Principles of the Pilates method and its effect on low back pain, pelvic floor function and posture: A systematic review of the literature

Naama Mizrachi, Dr. Rachel Kafri


Introduction: Pilates method is a form of physical exercise that was developed by Joseph Hubertus Pilates. The popularity of the Pilates method as a physical activity for healthy individuals as for those engaged in rehabilitation has grown rapidly over the past years, and an increasing number of healthcare practitioners are using the Pilates-based approach for rehabilitation. The fans of the Pilates method claim that it leads to increased trunk and core-muscle strength, and improves range of motion, proprioception, balance, and coordination. If so, it can theoretically be used to treat different musculoskeletal problems, e.g., low back pain, posture deficit, etc.

The objective of this study was to assess the influence of the Pilates method on low back pain, posture, and pelvic floor function.

Methods: Using the Pubmed and Google scholar databases, a structured search was conducted for relevant articles published in the last 5 years. 

Results: Forty-four articles were found, 19 of them were included in the review, and 25 were excluded for the following reasons: 1. No intervention was executed. 2. No outcome measures (i.e pain scale, disability, pelvic floor muscles strength, pelvic floor function and / or posture measures) were demonstrated.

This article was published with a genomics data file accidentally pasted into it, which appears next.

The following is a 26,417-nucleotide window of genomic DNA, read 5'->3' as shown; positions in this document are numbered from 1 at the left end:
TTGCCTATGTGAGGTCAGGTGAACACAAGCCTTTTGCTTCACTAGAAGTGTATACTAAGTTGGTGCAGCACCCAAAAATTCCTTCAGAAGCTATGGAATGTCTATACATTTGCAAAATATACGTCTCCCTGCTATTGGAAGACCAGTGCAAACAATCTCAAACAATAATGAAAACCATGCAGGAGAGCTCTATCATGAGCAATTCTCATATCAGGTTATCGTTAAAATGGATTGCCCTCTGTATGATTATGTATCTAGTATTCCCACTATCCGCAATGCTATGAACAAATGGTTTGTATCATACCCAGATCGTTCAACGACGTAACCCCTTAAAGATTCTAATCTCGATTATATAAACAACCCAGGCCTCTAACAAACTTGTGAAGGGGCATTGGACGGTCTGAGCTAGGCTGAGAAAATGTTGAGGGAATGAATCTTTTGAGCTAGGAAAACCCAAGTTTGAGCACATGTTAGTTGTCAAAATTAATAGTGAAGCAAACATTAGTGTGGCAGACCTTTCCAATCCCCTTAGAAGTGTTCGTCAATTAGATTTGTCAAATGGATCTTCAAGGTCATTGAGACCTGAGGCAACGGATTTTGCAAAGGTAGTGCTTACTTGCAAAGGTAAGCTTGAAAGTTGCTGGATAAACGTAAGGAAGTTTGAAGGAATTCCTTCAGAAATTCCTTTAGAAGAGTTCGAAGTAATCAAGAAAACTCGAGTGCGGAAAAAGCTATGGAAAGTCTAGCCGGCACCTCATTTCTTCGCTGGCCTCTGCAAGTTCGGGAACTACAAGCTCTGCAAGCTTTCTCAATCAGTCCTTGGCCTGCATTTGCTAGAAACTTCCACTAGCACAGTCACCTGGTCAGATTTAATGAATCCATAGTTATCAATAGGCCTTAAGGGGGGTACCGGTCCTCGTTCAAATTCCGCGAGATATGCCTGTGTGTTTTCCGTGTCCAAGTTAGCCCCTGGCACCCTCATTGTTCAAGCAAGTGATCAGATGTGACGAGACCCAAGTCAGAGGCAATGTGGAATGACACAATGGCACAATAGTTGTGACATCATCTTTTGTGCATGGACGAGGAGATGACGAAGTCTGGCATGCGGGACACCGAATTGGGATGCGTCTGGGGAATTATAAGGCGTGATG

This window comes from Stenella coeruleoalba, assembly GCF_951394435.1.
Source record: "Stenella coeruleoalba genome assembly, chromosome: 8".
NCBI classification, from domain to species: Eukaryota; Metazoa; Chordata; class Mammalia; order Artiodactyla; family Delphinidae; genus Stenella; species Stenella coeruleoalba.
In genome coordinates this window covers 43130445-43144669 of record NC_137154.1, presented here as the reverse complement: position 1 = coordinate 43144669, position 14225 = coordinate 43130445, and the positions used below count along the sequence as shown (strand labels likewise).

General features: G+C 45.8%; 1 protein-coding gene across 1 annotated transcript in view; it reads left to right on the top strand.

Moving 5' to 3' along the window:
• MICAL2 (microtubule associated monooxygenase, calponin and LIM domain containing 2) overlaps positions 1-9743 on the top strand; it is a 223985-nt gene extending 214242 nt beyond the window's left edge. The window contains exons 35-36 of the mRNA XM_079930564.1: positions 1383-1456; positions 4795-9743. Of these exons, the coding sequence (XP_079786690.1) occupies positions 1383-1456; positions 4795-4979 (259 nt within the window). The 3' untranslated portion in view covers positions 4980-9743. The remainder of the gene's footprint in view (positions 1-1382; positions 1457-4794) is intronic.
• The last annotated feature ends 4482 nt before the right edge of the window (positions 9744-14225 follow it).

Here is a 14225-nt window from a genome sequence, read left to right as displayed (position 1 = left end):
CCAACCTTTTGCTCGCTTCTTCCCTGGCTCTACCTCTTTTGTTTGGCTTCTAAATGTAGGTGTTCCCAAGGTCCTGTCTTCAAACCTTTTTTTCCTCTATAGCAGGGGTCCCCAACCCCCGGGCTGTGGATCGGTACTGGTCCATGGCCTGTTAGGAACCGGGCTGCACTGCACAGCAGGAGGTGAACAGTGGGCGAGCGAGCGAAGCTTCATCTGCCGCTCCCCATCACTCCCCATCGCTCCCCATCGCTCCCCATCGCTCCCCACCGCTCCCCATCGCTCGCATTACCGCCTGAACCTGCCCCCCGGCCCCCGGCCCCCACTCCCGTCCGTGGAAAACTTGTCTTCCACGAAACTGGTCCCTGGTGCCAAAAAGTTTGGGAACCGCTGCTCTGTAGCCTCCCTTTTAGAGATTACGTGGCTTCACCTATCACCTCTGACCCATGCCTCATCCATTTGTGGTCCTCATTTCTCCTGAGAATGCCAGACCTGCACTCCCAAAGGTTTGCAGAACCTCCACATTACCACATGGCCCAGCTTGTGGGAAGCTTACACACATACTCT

Discussion and conclusions: Pilates-based exercise may decrease the intensity of low back pain and disability compared to minimal intervention; however, it is not more effective than general exercise or other forms of exercise. The majority of articles reviewed concluded that Pilates method had a positive effect on pelvic floor dysfunction, but this effect did not differ from the effect gained from conventional physical therapy. Pilates-based exercise was found to have a positive effect on posture, in comparison to no treatment. As physical activity is recommended for low back pain, posture deficit, and pelvic floor dysfunction, yet no method has been shown to offer a clear advantage over the others, the choice to use the Pilates method should be based on the patient’s and/or care provider’s preferences.

The paucity of comparative clinical studies, as well as the methodological limitations of existing studies, indicates the need for additional high-quality studies, in order to substantiate the benefits of the Pilates method for treating various musculoskeletal problems, such as low back pain, posture deficit and pelvic floor dysfunction.

Key words: Pilates, Pilates-based exercise, Pelvic floor, Low back pain, Posture

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